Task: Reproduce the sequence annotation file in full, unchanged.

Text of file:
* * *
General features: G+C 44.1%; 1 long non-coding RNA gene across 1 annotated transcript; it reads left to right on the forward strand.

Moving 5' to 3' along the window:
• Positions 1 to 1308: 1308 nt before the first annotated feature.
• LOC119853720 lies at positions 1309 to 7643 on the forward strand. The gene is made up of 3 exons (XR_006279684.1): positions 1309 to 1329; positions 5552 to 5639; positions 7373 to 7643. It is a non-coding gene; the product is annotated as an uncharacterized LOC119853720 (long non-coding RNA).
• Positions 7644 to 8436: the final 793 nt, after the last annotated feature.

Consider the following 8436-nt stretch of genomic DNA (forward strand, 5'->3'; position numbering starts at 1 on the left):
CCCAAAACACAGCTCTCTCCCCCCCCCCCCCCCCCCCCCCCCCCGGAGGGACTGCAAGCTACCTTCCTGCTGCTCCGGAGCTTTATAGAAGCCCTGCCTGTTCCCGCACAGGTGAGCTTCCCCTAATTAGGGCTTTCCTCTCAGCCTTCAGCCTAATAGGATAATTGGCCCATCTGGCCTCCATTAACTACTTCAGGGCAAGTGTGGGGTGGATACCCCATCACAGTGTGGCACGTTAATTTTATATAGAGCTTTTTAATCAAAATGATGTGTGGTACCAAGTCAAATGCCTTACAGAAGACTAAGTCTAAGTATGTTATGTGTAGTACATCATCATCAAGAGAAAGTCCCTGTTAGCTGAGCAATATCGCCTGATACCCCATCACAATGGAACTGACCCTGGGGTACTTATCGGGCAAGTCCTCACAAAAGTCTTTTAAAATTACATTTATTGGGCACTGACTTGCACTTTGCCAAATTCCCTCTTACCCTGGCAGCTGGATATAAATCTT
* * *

General features: G+C 44.1%; 1 long non-coding RNA gene across 1 annotated transcript; it reads left to right on the forward strand.

Moving 5' to 3' along the window:
• Positions 1 to 1308: 1308 nt before the first annotated feature.
• LOC119853720 lies at positions 1309 to 7643 on the forward strand. The gene is made up of 3 exons (XR_006279684.1): positions 1309 to 1329; positions 5552 to 5639; positions 7373 to 7643. It is a non-coding gene; the product is annotated as an uncharacterized LOC119853720 (long non-coding RNA).
• Positions 7644 to 8436: the final 793 nt, after the last annotated feature.

Consider the following 8436-nt stretch of genomic DNA (forward strand, 5'->3'; position numbering starts at 1 on the left):
CCCAAAACACAGCTCTCTCCCCCCCCCCCCCCCCCCCCCCCCCCGGAGGGACTGCAAGCTACCTTCCTGCTGCTCCGGAGCTTTATAGAAGCCCTGCCTGTTCCCGCACAGGTGAGCTTCCCCTAATTAGGGCTTTCCTCTCAGCCTTCAGCCTAATAGGATAATTGGCCCATCTGGCCTCCATTAACTACTTCAGGGCAAGTGTGGGGTGGATACCCCATCACAGTGTGGCACGTTAATTTTATATAGAGCTTTTTAATCAAAATGATGTGTGGTACCAAGTCAAATGCCTTACAGAAGACTAAGTCTAAGTATGTTATGTGTAGTACATCATCATCAAGAGAAAGTCCCTGTTAGCTGAGCAATATCGCCTGATACCCCATCACAATGGAACTGACCCTGGGGTACTTATCGGGCAAGTCCTCACAAAAGTCTTTTAAAATTACATTTATTGGGCACTGACTTGCACTTTGCCAAATTCCCTCTTACCCTGGCAGCTGGATATAAATCTT